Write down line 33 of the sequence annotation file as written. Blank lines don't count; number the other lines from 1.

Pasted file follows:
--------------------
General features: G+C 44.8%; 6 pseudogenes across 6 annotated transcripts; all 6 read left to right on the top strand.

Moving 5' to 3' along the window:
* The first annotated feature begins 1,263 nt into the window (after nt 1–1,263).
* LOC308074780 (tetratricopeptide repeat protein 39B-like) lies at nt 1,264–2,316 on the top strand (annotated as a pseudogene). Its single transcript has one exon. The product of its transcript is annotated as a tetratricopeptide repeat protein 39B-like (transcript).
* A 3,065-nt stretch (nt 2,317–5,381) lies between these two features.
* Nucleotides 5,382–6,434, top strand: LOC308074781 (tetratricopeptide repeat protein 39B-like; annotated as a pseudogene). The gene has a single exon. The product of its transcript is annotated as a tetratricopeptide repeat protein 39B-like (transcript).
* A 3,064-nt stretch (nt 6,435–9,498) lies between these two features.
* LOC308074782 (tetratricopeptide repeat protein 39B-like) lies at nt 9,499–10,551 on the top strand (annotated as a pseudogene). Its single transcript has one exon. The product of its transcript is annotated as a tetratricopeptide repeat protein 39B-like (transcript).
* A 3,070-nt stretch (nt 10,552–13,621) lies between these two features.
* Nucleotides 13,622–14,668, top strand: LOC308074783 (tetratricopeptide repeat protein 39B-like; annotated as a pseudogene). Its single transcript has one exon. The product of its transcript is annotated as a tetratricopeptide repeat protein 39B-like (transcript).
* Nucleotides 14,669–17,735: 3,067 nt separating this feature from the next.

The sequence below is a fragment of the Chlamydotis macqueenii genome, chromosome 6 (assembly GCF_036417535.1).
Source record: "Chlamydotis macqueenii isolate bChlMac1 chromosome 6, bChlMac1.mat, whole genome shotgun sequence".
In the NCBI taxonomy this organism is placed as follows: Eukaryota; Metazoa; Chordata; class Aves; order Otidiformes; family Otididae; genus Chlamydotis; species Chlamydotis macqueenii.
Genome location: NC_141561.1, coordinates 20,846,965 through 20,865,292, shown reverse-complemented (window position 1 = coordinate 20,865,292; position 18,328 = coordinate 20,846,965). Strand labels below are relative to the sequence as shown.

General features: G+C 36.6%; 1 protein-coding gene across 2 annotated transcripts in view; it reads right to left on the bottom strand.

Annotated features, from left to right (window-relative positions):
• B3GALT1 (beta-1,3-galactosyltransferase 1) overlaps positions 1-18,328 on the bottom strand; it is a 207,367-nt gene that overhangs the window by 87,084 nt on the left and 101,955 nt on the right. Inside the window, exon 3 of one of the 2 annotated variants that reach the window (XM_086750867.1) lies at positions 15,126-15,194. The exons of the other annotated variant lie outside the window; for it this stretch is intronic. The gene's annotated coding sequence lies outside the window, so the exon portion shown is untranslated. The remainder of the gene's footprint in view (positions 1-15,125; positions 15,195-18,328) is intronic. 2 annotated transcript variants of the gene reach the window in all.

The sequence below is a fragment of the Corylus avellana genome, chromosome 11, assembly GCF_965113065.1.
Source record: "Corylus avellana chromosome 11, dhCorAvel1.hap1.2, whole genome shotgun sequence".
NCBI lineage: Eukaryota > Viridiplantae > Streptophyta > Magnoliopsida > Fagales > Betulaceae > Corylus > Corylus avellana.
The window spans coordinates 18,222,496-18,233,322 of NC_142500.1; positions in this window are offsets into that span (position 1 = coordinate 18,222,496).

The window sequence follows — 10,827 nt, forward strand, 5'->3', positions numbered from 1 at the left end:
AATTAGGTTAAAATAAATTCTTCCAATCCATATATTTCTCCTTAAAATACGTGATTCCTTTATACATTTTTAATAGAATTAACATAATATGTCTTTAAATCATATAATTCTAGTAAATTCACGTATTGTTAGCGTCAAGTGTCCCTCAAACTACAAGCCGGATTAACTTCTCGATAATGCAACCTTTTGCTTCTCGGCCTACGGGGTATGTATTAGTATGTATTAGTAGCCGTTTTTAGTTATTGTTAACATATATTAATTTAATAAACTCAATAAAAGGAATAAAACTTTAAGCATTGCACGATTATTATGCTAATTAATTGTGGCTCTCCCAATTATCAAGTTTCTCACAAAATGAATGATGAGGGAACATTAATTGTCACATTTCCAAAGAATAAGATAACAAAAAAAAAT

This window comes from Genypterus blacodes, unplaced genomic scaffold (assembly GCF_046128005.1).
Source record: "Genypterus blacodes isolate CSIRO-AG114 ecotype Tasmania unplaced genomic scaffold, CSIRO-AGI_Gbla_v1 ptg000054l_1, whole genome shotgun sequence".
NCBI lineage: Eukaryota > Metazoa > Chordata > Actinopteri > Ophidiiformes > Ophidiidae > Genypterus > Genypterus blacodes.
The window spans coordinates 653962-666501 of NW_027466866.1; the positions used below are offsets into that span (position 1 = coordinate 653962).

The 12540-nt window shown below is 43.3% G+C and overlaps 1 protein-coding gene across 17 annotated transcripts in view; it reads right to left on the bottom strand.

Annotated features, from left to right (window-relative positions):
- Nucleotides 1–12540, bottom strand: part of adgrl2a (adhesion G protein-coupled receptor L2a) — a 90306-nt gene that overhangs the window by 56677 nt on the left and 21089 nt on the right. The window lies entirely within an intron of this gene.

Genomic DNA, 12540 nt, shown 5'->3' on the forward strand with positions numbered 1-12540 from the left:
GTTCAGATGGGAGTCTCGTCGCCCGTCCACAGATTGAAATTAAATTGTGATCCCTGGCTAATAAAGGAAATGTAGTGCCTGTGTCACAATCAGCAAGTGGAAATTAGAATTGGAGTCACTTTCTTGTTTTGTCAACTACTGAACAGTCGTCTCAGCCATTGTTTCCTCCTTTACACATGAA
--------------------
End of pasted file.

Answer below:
GTTCAGATGGGAGTCTCGTCGCCCGTCCACAGATTGAAATTAAATTGTGATCCCTGGCTAATAAAGGAAATGTAGTGCCTGTGTCACAATCAGCAAGTGGAAATTAGAATTGGAGTCACTTTCTTGTTTTGTCAACTACTGAACAGTCGTCTCAGCCATTGTTTCCTCCTTTACACATGAA